Regrets fade away when we realize we can live like we always wanted to live.
Fresh out of college with a degree in Journalism, I landed a job with a local newspaper. Since we had a small staff, I spent a lot of hours after work writing feature stories or editing local news.
One afternoon as I sat in my office finishing an article, a young woman dropped by to invite me to dinner. I didn’t think I had time, so I declined and ate a peanut butter sandwich at home instead.
I don’t remember now what the article was about, but I still remember the woman’s round, sweet face, the fact that she had two young boys, and the discovery several years later that she divorced her husband.
I wish now I had accepted that dinner invitation and every other invitation I didn’t think I had time for. I wish I had made people a priority instead of wasting time being too busy for them.
Deciding I wanted to travel, I quit the newspaper job and went to work as a flight attendant. During a layover in Miami, a pilot invited me to dinner and a show.
We sat near the front, and halfway through the show, the star performer summoned me on stage. I hesitated, but the pilot encouraged me to go. As I stepped forward, the audience clapped and cheered. I could have had fun on stage, but instead of enjoying myself, I was self-conscious and shy.
I wish now I had smiled and laughed and danced without self-consciousness, enjoying that unique moment in time when I was young and pretty. I wish I hadn’t spent so much time worrying about not being good enough.
My father and I were never close. I always believed my sister was his favorite, and that kept me from trying to get to know him better. He was also away from home a lot working, golfing or playing cards with his friends.
Later, after I moved away, he had a stroke. He sat in his recliner, unable to work or play golf. When I visited my parents, I gave him a quick kiss on the cheek. But that was all. We had never established the habit of conversation, so I didn’t try to communicate with him. He died quietly at the age of 92, his mind still sharp.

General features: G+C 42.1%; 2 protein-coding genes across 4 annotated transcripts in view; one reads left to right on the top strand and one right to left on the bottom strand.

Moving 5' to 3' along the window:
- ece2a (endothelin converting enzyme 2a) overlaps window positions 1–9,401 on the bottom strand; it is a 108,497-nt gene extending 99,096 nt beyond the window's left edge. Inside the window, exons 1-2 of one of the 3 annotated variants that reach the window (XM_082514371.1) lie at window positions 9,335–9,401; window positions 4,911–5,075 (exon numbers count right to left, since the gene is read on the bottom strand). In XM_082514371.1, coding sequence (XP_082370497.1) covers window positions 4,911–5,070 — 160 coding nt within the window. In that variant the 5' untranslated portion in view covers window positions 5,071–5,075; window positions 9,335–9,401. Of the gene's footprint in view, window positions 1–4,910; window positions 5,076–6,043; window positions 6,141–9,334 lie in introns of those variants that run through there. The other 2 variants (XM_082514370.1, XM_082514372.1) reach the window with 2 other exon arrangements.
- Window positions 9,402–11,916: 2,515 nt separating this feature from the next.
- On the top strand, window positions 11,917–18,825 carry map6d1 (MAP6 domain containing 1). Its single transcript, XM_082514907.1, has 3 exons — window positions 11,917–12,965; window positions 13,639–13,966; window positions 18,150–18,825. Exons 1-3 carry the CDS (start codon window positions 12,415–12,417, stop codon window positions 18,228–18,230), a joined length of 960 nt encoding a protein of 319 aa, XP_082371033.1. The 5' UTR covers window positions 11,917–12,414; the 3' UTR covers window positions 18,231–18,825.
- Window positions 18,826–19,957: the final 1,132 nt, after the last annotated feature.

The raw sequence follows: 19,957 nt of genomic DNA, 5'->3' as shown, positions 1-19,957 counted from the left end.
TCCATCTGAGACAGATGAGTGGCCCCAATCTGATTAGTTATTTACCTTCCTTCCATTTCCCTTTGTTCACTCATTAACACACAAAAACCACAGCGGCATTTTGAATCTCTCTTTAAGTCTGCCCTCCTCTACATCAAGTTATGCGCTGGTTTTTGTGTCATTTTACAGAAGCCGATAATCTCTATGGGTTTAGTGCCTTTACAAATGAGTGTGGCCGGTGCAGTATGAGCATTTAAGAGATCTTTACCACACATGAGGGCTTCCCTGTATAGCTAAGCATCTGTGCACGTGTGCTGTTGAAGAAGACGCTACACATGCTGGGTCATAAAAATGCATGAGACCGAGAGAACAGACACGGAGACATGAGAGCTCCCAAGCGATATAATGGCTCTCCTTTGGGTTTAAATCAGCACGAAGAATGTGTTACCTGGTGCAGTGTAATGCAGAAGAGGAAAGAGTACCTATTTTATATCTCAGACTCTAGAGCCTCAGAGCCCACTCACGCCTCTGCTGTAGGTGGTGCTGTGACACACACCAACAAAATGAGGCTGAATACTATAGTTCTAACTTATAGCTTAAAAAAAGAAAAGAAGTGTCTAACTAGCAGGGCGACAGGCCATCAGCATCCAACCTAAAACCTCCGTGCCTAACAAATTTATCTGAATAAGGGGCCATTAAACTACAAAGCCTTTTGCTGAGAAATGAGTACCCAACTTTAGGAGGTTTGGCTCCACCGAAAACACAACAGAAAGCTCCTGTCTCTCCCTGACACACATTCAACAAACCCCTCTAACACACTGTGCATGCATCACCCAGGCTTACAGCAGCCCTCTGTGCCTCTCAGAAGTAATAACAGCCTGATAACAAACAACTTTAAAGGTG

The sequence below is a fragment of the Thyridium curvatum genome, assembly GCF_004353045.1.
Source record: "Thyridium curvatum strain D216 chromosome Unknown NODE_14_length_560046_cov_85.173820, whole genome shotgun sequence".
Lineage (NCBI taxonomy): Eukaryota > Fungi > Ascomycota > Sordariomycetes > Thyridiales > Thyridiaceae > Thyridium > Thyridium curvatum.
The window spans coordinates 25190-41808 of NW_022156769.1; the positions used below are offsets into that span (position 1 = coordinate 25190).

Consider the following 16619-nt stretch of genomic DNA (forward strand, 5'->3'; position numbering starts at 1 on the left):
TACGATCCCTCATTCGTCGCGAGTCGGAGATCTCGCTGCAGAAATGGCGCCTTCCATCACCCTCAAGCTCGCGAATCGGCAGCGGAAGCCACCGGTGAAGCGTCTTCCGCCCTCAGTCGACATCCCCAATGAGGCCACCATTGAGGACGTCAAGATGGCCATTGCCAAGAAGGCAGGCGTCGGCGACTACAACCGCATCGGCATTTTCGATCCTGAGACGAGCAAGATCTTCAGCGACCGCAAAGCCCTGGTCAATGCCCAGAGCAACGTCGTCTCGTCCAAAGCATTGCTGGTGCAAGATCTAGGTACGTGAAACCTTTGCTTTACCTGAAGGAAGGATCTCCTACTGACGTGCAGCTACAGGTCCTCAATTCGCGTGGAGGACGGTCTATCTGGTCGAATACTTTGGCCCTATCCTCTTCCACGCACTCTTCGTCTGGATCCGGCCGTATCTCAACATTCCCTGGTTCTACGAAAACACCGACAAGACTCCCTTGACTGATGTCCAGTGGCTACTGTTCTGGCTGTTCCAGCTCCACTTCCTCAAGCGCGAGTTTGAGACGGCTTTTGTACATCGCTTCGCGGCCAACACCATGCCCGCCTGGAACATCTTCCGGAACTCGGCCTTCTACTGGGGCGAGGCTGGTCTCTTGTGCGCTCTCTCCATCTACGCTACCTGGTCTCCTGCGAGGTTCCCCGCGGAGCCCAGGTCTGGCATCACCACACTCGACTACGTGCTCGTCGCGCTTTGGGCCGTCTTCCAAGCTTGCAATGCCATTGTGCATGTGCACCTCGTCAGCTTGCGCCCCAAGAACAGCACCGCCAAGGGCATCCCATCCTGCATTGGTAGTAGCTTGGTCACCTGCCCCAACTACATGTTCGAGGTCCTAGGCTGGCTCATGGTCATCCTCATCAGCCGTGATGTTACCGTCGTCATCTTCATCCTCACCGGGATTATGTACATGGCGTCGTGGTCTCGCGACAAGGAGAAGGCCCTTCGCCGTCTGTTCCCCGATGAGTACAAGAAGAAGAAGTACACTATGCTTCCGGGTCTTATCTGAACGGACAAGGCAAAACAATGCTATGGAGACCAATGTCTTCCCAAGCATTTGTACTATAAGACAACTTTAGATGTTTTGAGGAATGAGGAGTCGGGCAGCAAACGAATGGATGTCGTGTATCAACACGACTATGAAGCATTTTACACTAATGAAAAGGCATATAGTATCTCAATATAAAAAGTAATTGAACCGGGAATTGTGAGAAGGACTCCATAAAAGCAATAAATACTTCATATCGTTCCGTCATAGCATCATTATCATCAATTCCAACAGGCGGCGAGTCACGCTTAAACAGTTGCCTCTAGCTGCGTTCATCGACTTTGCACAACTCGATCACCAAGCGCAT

I wish now I had asked him to tell me his stories. What was his life like during the Great Depression? Was he afraid or did he feel like a hero when he enlisted to fight in the war? What was his opinion of each of the presidents elected during his lifetime? Did he have goals and dreams I never knew about?
I wish I had gotten to know him better.
During my years as a young mother, I met another young woman from a different culture who suffered from a serious incurable illness. She asked if I could drive her to doctor’s appointments, or to the hospital when the severity of her illness warranted hospitalization.
I drove her a few times, and she said she wanted to give me a gift. The gift turned out to be an old dress from her closet, the scent of her perfume still clinging to the dress. I was insulted and began to think she was using me; taking up my busy time when she could catch a cab or get her husband to take her to the doctor. She doesn’t appreciate my time if she can’t think of a better way to thank me than this old dress, I thought. I’m ashamed of those feelings now.
I wish I had not been so judgmental and lacking in compassion. I wish I had treasured the dress and continued to drive her to the doctor as often as she needed to go.
Many years ago, before I had a husband and children, I decided to drive with a friend all the way around the island of Puerto Rico.We left San Juan with a full tank of gas and a spirit of adventure.
But as we drove for hours along winding, increasingly isolated roads with no motel in sight, fear and irritability replaced our good spirits. A night darker than any I had ever seen blotted out everything except the faint beam of our headlights.
Abruptly the road ended. She slammed on breaks, tires spinning in sand at the edge of a beach. We could hear but not see the ocean churning in front of us. “This sucks. We could have driven straight into the ocean,” I said.
“Quit complaining so much,” my friend snapped back as she maneuvered the car onto the road. Our round-the-island trip ended in San Juan in a motel, where we collapsed and slept until noon. Our friendship didn’t survive the adventure.
I wish now I had jumped out of that car, if only for a minute, when it skidded onto the beach. I could have seen a glittering canopy of stars strewn against that blackest of nights and glimpsed the invisible ocean.
Life doesn’t offer re-dos. That’s why I regret the times I spurned friendships, lacked compassion and gratitude, overlooked opportunities or failed to live with the enthusiasm and abandon of those who aren’t ruled by what other people think.
But the good news is, each day of our journey presents new opportunities. Regrets of the past fade away when we realize that today we can live like we always wanted to live. We can decide this minute to dance, to listen, to care, and to embrace each unique moment in time, even when it means jumping out of the car to glimpse the ocean.
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